However, stinkhorns are very attractive....to flies.
|Flies on a stinkhorn, eating slime|
As the flies consume the slimy coating on the head, they are ingesting spores, also spores are sticking to their feet. In this way, the fungal spores are transported to new locations. What an intriguing passive spore dispersal system.
Feed the flies and catch a ride.
Stink to the sky 'n ride a fly.
Stinkhorn mushrooms "erupt" out of an "egg". In the photo above, the "egg" is visible as the swelling at the base of the mushroom. I didn't see other eggs nearby, but perhaps there are some hidden in the leaf litter that might pop up shortly.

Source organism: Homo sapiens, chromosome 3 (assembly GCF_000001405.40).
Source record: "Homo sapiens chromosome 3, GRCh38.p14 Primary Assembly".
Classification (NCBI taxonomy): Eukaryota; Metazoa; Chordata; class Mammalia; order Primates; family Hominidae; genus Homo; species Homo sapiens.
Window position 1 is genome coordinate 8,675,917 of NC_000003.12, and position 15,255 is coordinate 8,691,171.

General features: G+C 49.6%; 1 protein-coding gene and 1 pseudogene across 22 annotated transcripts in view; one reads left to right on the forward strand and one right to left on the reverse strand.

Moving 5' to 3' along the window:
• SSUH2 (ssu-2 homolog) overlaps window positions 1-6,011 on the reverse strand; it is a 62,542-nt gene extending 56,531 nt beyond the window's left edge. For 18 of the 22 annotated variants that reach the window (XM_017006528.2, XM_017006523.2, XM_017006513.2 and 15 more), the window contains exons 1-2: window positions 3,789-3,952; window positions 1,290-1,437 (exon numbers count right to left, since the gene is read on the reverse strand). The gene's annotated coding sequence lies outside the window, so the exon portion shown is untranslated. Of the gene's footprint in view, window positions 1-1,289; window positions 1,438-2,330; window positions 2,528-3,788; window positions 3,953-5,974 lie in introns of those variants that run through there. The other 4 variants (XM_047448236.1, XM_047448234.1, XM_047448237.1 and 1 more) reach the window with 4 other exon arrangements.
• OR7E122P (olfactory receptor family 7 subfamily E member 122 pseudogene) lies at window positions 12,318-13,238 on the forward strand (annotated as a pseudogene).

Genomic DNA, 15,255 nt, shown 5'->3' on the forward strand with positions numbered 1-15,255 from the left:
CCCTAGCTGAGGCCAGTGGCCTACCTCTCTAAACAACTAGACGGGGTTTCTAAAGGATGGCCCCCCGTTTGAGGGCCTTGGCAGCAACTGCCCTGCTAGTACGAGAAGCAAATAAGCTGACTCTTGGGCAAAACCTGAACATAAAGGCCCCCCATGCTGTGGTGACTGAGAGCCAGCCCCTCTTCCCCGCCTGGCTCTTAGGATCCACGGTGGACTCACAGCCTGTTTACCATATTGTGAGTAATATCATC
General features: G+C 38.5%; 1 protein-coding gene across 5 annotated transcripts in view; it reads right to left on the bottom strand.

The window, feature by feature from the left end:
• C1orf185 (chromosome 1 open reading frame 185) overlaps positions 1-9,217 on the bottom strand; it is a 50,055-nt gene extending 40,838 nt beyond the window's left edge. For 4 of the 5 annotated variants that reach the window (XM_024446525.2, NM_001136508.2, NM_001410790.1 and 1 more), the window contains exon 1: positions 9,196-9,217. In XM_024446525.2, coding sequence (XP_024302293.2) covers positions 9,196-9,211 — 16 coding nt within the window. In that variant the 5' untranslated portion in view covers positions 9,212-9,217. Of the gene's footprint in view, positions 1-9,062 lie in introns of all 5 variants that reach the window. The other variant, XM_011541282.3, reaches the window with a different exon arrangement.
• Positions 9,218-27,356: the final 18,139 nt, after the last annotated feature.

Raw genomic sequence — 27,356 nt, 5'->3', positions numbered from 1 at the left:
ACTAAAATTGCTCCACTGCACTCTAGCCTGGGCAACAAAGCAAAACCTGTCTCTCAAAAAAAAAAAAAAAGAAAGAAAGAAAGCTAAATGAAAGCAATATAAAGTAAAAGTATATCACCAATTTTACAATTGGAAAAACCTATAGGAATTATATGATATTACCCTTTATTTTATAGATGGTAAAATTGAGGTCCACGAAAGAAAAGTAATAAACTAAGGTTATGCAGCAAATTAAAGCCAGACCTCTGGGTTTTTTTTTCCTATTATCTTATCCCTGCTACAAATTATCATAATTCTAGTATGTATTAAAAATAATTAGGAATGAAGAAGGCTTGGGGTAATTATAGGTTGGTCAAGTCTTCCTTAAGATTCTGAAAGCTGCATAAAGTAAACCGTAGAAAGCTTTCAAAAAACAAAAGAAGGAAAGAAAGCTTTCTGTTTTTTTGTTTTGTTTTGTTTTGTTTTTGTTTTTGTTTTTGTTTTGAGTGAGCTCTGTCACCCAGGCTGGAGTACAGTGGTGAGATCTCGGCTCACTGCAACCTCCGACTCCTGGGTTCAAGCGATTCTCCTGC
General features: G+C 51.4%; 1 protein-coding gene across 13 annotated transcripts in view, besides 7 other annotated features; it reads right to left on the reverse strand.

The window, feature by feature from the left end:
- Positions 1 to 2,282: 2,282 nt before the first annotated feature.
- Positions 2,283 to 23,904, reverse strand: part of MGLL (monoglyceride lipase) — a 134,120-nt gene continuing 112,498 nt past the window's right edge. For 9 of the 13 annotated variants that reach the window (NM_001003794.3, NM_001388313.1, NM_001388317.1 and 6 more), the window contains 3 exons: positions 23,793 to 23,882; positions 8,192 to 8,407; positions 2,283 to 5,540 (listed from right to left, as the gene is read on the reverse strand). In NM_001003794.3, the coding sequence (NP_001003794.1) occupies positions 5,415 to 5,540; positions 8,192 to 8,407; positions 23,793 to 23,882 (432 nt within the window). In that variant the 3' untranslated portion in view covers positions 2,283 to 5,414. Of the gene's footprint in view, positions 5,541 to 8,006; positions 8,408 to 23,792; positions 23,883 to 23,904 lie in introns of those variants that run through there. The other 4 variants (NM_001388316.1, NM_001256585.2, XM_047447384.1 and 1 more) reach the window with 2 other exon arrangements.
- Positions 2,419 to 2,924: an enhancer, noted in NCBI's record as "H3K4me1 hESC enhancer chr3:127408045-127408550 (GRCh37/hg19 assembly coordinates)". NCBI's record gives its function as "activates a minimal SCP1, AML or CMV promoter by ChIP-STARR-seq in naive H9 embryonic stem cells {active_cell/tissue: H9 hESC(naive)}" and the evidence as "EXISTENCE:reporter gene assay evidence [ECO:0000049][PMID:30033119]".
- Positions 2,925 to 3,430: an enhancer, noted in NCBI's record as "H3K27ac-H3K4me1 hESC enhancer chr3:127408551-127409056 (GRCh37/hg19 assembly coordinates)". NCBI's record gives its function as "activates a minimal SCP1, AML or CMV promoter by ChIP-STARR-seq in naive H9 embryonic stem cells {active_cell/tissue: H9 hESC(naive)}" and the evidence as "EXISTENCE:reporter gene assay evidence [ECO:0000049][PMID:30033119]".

Since I'm on the subject of stinkhorns, I was walkin' trail earlier this summer in the Washington, D.C area and noticed another kind of stinkhorn, the Dog Stinkhorn.
Anyway, back to the flies....
up the trail a bit was one of the stinkhorn's party-going flies which I had inadvertently scattered.
This fly was walking around on a leaf....so naturally I'm thinking about the fly's slime-tainted footprints and its spore-laden gut contents.
Where might it tread next...my shoo-fly pie?
Here is a link to a time-lapse video of a growing stinkhorn and its busy flies.